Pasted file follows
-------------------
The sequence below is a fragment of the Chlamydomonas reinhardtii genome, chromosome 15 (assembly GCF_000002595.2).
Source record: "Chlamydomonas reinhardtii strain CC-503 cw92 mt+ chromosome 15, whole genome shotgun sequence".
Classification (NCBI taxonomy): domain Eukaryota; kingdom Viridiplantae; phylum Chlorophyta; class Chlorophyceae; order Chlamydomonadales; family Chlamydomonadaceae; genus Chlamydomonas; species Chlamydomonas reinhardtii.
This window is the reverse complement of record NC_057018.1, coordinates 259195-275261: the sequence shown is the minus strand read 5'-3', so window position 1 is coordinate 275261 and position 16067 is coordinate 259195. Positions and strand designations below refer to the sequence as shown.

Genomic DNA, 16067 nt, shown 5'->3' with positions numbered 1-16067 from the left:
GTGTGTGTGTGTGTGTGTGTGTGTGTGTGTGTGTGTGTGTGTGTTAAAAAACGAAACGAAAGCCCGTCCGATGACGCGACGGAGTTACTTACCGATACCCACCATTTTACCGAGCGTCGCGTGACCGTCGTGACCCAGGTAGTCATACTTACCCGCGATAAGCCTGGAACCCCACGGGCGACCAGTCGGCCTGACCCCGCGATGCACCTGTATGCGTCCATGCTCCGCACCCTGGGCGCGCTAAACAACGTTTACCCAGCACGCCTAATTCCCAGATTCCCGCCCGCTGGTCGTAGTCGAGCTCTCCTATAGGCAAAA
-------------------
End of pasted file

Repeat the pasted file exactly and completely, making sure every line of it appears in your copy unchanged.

The sequence below is a fragment of the Chlamydomonas reinhardtii genome, chromosome 15 (assembly GCF_000002595.2).
Source record: "Chlamydomonas reinhardtii strain CC-503 cw92 mt+ chromosome 15, whole genome shotgun sequence".
Classification (NCBI taxonomy): domain Eukaryota; kingdom Viridiplantae; phylum Chlorophyta; class Chlorophyceae; order Chlamydomonadales; family Chlamydomonadaceae; genus Chlamydomonas; species Chlamydomonas reinhardtii.
This window is the reverse complement of record NC_057018.1, coordinates 259195-275261: the sequence shown is the minus strand read 5'-3', so window position 1 is coordinate 275261 and position 16067 is coordinate 259195. Positions and strand designations below refer to the sequence as shown.

Genomic DNA, 16067 nt, shown 5'->3' with positions numbered 1-16067 from the left:
GTGTGTGTGTGTGTGTGTGTGTGTGTGTGTGTGTGTGTGTGTGTTAAAAAACGAAACGAAAGCCCGTCCGATGACGCGACGGAGTTACTTACCGATACCCACCATTTTACCGAGCGTCGCGTGACCGTCGTGACCCAGGTAGTCATACTTACCCGCGATAAGCCTGGAACCCCACGGGCGACCAGTCGGCCTGACCCCGCGATGCACCTGTATGCGTCCATGCTCCGCACCCTGGGCGCGCTAAACAACGTTTACCCAGCACGCCTAATTCCCAGATTCCCGCCCGCTGGTCGTAGTCGAGCTCTCCTATAGGCAAAA